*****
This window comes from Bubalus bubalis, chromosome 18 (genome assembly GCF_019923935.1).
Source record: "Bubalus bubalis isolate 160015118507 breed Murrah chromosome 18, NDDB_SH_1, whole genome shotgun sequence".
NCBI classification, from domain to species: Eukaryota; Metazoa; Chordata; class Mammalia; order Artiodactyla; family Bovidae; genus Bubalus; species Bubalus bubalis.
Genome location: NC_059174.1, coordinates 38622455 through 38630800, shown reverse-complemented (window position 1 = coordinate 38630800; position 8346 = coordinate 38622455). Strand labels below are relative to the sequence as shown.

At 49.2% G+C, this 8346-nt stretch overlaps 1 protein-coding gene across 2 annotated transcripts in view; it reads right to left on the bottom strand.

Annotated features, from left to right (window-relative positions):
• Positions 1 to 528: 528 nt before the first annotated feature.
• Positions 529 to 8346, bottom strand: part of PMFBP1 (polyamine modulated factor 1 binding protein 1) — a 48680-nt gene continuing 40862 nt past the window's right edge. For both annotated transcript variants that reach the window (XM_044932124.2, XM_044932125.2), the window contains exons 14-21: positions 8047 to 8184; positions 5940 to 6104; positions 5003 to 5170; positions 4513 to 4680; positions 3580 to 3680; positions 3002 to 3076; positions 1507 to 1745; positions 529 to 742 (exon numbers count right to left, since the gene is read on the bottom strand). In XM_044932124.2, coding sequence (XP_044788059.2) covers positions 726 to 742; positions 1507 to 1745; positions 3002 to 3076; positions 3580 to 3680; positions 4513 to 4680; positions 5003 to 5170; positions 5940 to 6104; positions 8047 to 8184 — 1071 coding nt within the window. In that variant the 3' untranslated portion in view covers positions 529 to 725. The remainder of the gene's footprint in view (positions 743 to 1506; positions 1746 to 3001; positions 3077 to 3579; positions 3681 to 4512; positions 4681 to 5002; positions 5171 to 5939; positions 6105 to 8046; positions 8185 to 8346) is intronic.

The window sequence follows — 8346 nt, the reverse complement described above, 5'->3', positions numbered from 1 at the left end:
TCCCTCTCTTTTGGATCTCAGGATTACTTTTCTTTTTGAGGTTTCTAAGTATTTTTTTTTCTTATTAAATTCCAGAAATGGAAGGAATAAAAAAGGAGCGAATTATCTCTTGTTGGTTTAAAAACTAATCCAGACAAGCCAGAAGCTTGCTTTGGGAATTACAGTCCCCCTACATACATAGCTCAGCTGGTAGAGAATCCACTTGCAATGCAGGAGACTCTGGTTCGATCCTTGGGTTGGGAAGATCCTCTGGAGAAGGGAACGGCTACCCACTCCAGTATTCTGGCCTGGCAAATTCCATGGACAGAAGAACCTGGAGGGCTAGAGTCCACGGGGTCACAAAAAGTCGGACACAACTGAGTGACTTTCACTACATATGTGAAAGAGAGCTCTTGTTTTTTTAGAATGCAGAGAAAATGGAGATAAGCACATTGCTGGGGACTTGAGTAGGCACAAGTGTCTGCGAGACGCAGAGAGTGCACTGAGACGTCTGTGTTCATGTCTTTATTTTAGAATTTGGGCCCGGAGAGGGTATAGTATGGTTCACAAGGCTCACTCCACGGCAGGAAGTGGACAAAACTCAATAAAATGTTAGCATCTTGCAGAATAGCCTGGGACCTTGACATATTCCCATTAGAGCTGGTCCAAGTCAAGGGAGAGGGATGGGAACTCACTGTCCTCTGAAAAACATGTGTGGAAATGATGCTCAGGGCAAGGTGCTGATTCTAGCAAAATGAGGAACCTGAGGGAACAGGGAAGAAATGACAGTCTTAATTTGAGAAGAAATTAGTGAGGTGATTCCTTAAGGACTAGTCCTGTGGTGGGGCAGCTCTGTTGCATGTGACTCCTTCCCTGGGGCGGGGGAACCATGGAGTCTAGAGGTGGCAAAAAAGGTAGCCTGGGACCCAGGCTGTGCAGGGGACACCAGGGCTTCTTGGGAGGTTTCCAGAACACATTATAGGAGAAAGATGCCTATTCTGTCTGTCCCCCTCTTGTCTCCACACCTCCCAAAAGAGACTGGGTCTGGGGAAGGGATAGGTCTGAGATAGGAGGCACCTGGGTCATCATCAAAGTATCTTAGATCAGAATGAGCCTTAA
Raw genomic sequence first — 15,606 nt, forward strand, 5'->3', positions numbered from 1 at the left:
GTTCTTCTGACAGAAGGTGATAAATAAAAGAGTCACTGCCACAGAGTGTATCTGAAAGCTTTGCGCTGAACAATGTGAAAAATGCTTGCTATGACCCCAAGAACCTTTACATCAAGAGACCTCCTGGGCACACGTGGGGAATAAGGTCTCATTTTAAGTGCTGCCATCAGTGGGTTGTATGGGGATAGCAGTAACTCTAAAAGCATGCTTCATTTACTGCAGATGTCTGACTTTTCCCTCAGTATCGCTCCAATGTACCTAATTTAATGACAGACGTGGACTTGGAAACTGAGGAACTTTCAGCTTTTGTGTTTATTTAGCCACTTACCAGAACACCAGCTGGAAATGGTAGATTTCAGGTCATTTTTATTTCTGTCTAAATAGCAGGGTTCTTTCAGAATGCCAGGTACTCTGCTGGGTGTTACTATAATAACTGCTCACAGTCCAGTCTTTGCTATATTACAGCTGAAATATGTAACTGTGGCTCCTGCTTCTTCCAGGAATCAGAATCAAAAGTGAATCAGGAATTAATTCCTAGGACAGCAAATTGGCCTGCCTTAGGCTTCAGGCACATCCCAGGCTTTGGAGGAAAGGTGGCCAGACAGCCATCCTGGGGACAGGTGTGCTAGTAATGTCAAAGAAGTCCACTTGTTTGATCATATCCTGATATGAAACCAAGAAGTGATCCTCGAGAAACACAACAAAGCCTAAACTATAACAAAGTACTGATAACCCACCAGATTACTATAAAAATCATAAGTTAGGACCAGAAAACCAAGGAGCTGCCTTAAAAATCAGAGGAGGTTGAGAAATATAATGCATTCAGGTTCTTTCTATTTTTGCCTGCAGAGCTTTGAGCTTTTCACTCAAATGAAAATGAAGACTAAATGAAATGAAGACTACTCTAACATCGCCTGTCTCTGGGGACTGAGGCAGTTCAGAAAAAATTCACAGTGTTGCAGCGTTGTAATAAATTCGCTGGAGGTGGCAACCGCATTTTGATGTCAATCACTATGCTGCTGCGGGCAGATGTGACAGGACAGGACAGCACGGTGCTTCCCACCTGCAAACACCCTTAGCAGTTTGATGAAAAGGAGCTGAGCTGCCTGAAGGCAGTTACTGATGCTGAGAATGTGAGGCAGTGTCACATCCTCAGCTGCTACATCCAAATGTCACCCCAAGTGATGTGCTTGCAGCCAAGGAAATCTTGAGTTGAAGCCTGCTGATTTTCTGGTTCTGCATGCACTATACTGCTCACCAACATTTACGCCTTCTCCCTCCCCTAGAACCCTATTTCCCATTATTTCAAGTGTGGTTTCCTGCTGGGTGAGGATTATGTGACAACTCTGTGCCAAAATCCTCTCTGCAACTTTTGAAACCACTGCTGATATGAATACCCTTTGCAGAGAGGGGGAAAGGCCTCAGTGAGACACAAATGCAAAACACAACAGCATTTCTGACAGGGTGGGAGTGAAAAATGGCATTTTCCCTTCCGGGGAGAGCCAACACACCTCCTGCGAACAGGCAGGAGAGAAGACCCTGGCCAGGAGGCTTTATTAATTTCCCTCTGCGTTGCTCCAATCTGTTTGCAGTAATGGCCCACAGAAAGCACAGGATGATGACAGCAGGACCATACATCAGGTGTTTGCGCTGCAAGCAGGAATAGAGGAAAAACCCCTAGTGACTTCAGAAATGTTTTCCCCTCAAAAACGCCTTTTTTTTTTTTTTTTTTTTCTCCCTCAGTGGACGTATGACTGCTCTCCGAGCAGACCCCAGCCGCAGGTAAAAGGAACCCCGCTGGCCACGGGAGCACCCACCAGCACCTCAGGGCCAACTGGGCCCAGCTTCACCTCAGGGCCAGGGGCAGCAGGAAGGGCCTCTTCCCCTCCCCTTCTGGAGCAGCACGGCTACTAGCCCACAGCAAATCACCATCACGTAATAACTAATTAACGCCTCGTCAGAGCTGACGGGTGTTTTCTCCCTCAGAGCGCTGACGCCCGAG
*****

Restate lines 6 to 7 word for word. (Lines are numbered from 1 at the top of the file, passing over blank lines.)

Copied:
Annotated features, from left to right (window-relative positions):
• Positions 1 to 528: 528 nt before the first annotated feature.